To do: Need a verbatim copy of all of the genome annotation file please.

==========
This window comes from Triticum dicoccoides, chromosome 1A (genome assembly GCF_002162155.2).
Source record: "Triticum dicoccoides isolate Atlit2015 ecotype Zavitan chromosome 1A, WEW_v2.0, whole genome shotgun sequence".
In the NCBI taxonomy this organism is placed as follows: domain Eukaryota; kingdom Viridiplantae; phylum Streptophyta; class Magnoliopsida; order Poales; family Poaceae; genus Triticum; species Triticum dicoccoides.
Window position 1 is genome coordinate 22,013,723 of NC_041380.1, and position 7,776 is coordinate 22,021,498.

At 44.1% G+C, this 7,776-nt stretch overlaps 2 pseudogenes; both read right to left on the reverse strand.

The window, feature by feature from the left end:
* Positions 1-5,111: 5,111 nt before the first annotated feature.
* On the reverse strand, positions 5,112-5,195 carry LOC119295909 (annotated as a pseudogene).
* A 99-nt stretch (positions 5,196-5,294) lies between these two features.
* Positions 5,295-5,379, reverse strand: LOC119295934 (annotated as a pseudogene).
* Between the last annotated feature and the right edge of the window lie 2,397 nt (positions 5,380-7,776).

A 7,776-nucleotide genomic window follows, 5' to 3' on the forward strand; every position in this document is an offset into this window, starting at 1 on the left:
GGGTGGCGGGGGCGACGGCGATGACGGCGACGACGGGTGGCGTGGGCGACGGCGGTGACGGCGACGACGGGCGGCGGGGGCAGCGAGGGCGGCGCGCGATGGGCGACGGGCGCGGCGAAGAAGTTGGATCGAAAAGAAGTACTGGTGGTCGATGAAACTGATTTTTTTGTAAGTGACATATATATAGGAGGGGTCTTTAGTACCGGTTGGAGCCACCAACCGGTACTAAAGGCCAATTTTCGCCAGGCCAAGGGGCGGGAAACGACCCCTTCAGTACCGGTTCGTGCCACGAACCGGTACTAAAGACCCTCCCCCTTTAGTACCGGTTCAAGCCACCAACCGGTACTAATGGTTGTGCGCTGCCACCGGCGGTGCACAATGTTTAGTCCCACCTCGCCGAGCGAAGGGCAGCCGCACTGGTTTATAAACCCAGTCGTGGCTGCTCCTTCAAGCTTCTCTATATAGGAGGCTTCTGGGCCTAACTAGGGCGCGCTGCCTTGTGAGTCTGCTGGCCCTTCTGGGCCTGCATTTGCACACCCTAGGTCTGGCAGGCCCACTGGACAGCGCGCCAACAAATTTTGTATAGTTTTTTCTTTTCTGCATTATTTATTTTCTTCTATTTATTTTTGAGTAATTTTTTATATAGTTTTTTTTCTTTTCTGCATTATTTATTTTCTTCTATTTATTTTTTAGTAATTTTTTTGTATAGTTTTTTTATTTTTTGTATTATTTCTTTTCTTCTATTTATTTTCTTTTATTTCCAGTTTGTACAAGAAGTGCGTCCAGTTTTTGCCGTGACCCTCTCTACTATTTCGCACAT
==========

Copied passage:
This window comes from Triticum dicoccoides, chromosome 1A (genome assembly GCF_002162155.2).
Source record: "Triticum dicoccoides isolate Atlit2015 ecotype Zavitan chromosome 1A, WEW_v2.0, whole genome shotgun sequence".
In the NCBI taxonomy this organism is placed as follows: domain Eukaryota; kingdom Viridiplantae; phylum Streptophyta; class Magnoliopsida; order Poales; family Poaceae; genus Triticum; species Triticum dicoccoides.
Window position 1 is genome coordinate 22,013,723 of NC_041380.1, and position 7,776 is coordinate 22,021,498.

At 44.1% G+C, this 7,776-nt stretch overlaps 2 pseudogenes; both read right to left on the reverse strand.

The window, feature by feature from the left end:
* Positions 1-5,111: 5,111 nt before the first annotated feature.
* On the reverse strand, positions 5,112-5,195 carry LOC119295909 (annotated as a pseudogene).
* A 99-nt stretch (positions 5,196-5,294) lies between these two features.
* Positions 5,295-5,379, reverse strand: LOC119295934 (annotated as a pseudogene).
* Between the last annotated feature and the right edge of the window lie 2,397 nt (positions 5,380-7,776).

A 7,776-nucleotide genomic window follows, 5' to 3' on the forward strand; every position in this document is an offset into this window, starting at 1 on the left:
GGGTGGCGGGGGCGACGGCGATGACGGCGACGACGGGTGGCGTGGGCGACGGCGGTGACGGCGACGACGGGCGGCGGGGGCAGCGAGGGCGGCGCGCGATGGGCGACGGGCGCGGCGAAGAAGTTGGATCGAAAAGAAGTACTGGTGGTCGATGAAACTGATTTTTTTGTAAGTGACATATATATAGGAGGGGTCTTTAGTACCGGTTGGAGCCACCAACCGGTACTAAAGGCCAATTTTCGCCAGGCCAAGGGGCGGGAAACGACCCCTTCAGTACCGGTTCGTGCCACGAACCGGTACTAAAGACCCTCCCCCTTTAGTACCGGTTCAAGCCACCAACCGGTACTAATGGTTGTGCGCTGCCACCGGCGGTGCACAATGTTTAGTCCCACCTCGCCGAGCGAAGGGCAGCCGCACTGGTTTATAAACCCAGTCGTGGCTGCTCCTTCAAGCTTCTCTATATAGGAGGCTTCTGGGCCTAACTAGGGCGCGCTGCCTTGTGAGTCTGCTGGCCCTTCTGGGCCTGCATTTGCACACCCTAGGTCTGGCAGGCCCACTGGACAGCGCGCCAACAAATTTTGTATAGTTTTTTCTTTTCTGCATTATTTATTTTCTTCTATTTATTTTTGAGTAATTTTTTATATAGTTTTTTTTCTTTTCTGCATTATTTATTTTCTTCTATTTATTTTTTAGTAATTTTTTTGTATAGTTTTTTTATTTTTTGTATTATTTCTTTTCTTCTATTTATTTTCTTTTATTTCCAGTTTGTACAAGAAGTGCGTCCAGTTTTTGCCGTGACCCTCTCTACTATTTCGCACAT